Review By : Movie Run Time : 2 hour 35 minutes Censor Rating : U/A

Production: Reel Life Productions, Salman Khan Films, T Series Cast: Disha Patani, Katrina Kaif, Salman Khan, Tabu Direction: Ali Abbas Zafar Screenplay: Ali Abbas Zafar, Varun V. Sharma Story: Ali Abbas Zafar Music: Vishal-Shekhar Background score: Julius Packiam Cinematography: Marcin Laskawiec Dialogues: Ali Abbas Zafar

Loosely based on the 2014 South Korean film Ode to my Father, the Ali Abbas Zafar-directed Bharat starts in the partition era, where a young Bharat (just the character's name) boards a train that goes to India, and in the process, he loses his father and younger sister. Bharat is now shouldered with the responsiblity of fulfiling his father's word, that he must take care of the family. You sit through the period-film sequences wondering whether the film is set in the twentieth century or not. The set pieces look as unconvincing as Salman and Katrina's old-age makeover in the film. The partly redeeming portions involve Bharat and his friend's (played by Sunil Grover) stint at the circus troupe whose special attraction is a Tyrion Lannister lookalike.

The initial portions is a bit less engaging, due to the absence of better buildup to the drama that was created in the crucial partition sequence. The follow up to those scenes feel a bit underwhelming. Yet, these setbacks are compensated by a rousing masala moment that unfolds in a mine tunnel. The scene creates a much needed sense of urgency and a perfect setup for Bharat to emerge as a saviour. But we have to go through a lot of mediocre performances and cringeworthy humour to get to this terrific sequence.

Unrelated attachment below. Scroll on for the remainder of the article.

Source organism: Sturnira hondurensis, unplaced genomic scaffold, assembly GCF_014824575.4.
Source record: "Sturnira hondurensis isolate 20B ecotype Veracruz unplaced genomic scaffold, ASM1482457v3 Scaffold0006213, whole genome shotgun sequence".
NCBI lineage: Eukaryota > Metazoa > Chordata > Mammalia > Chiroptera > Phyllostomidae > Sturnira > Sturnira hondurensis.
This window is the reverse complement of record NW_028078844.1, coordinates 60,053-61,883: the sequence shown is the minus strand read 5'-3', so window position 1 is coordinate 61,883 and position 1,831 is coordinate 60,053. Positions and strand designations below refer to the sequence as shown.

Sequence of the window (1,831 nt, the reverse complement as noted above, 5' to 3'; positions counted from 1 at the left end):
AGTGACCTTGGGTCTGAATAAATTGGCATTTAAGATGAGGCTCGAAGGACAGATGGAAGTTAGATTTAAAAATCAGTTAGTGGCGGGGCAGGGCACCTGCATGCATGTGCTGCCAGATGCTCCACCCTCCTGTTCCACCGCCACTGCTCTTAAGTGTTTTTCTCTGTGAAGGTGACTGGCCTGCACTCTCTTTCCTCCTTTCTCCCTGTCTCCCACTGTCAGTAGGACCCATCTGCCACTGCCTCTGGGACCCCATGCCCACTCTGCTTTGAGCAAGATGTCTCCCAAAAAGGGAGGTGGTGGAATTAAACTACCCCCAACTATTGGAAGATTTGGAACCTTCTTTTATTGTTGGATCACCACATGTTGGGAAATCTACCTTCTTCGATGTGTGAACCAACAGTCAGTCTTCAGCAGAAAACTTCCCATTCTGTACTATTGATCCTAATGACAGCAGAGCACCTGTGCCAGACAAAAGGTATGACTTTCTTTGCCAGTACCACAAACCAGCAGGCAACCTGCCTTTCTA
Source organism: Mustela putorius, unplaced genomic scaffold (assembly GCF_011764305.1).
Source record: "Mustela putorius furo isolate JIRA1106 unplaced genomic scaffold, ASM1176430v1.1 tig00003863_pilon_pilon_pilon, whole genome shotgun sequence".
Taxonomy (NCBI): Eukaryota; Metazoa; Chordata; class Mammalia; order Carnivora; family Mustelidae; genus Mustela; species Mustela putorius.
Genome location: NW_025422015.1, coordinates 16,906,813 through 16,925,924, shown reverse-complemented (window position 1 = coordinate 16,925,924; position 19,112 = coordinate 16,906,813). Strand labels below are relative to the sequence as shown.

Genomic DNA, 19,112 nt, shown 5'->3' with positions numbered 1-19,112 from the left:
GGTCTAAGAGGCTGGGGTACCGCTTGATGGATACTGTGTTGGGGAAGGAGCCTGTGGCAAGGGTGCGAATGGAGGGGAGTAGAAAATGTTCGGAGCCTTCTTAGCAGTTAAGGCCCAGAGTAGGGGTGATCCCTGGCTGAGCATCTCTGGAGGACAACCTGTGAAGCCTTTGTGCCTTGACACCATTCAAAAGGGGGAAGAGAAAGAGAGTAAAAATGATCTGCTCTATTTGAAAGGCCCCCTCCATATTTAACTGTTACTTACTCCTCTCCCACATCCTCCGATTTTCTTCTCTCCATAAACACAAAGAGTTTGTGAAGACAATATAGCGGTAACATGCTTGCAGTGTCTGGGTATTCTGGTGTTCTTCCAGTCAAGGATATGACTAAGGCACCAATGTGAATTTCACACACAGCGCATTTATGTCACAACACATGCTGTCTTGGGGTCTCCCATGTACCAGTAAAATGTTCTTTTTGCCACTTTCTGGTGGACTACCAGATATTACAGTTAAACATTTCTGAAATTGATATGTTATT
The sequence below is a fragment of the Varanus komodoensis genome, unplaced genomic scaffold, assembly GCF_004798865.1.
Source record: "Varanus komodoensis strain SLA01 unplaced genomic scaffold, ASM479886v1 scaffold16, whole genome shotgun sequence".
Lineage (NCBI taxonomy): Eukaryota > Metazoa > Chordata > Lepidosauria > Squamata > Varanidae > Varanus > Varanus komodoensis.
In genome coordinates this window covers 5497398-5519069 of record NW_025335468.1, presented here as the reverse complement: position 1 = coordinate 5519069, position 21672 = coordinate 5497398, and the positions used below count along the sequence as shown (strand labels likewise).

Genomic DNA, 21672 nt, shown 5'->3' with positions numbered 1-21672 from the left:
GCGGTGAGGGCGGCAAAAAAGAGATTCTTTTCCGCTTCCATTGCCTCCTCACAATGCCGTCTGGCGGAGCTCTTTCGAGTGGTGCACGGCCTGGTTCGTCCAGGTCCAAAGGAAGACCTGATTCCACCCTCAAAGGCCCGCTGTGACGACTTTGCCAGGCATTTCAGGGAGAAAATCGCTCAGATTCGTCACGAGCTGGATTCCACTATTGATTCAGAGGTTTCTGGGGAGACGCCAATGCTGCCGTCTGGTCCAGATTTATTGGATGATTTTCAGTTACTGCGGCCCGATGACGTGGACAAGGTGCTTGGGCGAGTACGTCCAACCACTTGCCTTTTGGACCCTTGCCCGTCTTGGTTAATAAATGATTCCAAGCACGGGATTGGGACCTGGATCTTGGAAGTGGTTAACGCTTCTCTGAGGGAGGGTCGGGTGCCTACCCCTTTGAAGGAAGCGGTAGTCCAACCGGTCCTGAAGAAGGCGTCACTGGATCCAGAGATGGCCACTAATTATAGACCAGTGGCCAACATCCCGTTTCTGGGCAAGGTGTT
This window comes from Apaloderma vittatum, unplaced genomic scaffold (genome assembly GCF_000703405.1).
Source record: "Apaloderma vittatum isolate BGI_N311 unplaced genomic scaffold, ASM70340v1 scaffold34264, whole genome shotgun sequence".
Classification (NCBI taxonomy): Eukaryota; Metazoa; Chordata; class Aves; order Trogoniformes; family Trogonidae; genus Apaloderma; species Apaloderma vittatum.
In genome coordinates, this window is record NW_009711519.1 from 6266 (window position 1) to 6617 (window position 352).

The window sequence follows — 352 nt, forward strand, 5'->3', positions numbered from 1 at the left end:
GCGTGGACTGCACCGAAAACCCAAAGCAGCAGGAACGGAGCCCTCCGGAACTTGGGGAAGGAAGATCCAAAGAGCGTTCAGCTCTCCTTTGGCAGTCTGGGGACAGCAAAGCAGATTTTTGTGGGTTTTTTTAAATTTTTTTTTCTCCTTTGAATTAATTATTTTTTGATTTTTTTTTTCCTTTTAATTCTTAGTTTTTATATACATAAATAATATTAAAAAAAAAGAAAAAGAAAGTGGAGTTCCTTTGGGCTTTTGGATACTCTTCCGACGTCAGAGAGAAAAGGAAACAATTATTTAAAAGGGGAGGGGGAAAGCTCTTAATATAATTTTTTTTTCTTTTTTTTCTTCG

The second half takes a complete diversion from the drama generated by the interval portion. One gets to witness some needless fillers where Bharat forces himself to fall in love with Katrina Kaif's character and we are reminded of the film's core idea only through some sentimental dialogues and flashbacks. The product placements clearly don't help to recreate the film's milieu at all. But the film still salvages itself when the main conflict of the film comes to play - Will Bharat find his lost relations?. The drama gets more heightened during these sequences and we get to root for the central character only during  these moments. But instead of making it a convincing end, the film gets overstretched due to a forced climactic action block.

The performances are good, but only at some places. Salman Khan really excels during the crucial emotional scene in the second half. Katrina Kaif's effort to pull off a better diction was visible throughout her performance. But it was Sunil Grover, whose portrayal as Bharat's friend, topped the list of performers. Tabu's entry is one of the film's best surprising moments. The film fails to create the bygone era, and with songs such as 'Hand Pump' and 'Slow Motion', the timelines of the film becomes less convincing. The film had some well directed moments, like the scene where a train's arrival signals the impending doom that comes later. But Bharat tries too hard to be a star vehicle, which leads to giving lesser screentime and importance to its emotional core

Verdict: Bharat is a mildly engaging star vehicle that is uplifted by its drama.


2.75 5 ( 2.75 / 5.0 )



Entertainment sub editor

பிரேக்கிங் சினிமா செய்திகள், திரை விமர்சனம், பாடல் விமர்சனம், ஃபோட்டோ கேலரி, பாக்ஸ் ஆபிஸ் செய்திகள், ஸ்லைடு ஷோ, போன்ற பல்வேறு சுவாரஸியமான தகவல்களை தமிழில் படிக்க இங்கு கிளிக் செய்யவும்      



Bharat (aka) Bharath

Bharat (aka) Bharath is a Hindi movie. Disha Patani, Katrina Kaif, Salman Khan, Tabu are part of the cast of Bharat (aka) Bharath. The movie is directed by Ali Abbas Zafar. Music is by Vishal-Shekhar. Production by Reel Life Productions, Salman Khan Films, T Series, cinematography by Marcin Laskawiec.